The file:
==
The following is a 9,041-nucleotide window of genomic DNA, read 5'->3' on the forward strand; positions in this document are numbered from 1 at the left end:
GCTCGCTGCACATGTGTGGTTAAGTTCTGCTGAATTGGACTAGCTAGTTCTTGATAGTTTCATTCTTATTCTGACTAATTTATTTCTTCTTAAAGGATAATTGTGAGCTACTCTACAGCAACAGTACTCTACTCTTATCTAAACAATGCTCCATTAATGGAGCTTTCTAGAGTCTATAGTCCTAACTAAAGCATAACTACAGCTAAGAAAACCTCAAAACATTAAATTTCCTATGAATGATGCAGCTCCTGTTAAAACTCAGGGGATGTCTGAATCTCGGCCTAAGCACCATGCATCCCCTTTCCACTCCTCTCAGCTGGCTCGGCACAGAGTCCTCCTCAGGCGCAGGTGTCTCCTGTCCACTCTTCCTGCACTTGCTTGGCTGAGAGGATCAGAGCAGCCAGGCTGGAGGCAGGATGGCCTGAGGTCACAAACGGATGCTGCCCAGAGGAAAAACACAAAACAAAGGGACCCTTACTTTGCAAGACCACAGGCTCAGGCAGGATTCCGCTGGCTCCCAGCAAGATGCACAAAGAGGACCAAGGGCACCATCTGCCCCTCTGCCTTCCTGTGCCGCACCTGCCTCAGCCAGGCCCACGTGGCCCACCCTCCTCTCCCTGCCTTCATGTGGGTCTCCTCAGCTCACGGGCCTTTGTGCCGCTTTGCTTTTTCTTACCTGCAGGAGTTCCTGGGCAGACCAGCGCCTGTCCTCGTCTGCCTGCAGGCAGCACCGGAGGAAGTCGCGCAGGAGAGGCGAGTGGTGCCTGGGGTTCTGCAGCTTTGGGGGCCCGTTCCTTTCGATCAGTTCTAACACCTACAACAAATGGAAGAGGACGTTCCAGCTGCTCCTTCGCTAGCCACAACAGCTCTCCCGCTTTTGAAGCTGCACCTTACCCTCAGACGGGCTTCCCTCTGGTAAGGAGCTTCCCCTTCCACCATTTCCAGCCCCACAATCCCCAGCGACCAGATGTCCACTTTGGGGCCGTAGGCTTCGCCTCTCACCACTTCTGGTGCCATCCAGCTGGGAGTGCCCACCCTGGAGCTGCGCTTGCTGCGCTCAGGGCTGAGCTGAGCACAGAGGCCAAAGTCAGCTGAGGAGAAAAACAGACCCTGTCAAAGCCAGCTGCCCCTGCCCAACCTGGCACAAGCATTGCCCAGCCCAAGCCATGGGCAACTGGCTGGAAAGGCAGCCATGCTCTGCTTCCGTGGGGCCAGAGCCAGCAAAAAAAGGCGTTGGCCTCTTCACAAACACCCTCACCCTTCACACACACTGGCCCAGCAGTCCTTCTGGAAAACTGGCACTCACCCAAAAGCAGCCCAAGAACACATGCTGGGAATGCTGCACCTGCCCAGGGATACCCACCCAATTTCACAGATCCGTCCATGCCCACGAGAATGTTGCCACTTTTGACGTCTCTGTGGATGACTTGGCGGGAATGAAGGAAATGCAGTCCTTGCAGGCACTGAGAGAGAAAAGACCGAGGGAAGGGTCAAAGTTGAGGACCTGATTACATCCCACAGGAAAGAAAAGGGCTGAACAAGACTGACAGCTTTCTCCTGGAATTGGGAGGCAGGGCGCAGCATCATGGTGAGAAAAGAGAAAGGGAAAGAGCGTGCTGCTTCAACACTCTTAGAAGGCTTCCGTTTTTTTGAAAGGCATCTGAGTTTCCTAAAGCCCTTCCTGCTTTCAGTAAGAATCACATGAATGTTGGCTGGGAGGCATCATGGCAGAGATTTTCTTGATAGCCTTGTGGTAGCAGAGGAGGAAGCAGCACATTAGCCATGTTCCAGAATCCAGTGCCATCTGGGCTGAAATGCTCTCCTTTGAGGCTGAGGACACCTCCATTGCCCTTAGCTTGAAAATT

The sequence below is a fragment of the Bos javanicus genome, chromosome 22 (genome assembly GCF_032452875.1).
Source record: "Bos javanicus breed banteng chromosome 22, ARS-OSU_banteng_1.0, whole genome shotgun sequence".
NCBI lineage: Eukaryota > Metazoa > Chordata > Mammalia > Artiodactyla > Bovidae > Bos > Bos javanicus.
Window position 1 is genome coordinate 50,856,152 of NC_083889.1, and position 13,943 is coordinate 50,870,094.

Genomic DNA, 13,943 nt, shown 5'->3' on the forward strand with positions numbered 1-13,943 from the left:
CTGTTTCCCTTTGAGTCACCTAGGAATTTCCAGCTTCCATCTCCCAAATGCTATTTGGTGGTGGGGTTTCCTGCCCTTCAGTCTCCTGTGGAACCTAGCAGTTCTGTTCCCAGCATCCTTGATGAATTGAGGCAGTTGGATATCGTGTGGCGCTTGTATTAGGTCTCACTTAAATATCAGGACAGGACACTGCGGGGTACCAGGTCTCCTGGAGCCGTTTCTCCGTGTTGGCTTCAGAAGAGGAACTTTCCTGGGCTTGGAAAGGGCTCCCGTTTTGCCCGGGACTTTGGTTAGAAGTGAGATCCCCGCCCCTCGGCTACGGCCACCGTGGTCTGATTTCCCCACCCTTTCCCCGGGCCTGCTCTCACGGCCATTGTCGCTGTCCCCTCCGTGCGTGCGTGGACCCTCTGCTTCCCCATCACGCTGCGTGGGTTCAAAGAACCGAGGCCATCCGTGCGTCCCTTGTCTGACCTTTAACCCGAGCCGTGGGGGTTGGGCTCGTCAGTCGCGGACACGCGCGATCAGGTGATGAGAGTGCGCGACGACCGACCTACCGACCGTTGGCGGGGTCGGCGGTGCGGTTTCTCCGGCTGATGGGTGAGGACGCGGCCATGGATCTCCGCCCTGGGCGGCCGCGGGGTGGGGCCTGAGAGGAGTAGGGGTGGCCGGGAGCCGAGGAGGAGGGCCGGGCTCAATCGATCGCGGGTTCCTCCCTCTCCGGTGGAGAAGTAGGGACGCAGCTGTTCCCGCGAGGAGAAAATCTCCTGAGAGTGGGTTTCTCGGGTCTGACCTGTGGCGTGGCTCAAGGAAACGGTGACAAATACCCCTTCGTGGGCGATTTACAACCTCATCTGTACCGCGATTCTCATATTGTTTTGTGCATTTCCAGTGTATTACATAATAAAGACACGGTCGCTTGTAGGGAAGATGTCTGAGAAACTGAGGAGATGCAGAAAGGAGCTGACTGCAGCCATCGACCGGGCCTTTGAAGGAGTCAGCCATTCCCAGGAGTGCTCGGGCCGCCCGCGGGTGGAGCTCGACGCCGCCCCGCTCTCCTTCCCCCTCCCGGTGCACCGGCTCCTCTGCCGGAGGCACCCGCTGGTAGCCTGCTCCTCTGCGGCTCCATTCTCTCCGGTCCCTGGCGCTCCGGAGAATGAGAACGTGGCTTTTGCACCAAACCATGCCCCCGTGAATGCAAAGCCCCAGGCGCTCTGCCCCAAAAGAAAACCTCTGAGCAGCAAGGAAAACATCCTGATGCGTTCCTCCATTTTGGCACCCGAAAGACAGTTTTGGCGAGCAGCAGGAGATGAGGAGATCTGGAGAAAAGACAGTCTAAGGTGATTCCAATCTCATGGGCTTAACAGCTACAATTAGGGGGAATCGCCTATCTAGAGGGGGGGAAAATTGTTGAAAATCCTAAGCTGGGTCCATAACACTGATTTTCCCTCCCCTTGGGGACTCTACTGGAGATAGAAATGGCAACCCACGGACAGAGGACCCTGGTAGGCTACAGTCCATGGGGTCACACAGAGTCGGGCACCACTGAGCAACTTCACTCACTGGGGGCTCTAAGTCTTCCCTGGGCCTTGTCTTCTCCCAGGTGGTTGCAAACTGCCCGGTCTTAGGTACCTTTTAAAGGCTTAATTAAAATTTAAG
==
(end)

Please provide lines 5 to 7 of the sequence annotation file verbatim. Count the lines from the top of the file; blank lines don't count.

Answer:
NCBI lineage: Eukaryota > Metazoa > Chordata > Mammalia > Artiodactyla > Bovidae > Bos > Bos javanicus.
Window position 1 is genome coordinate 50,856,152 of NC_083889.1, and position 13,943 is coordinate 50,870,094.

Genomic DNA, 13,943 nt, shown 5'->3' on the forward strand with positions numbered 1-13,943 from the left: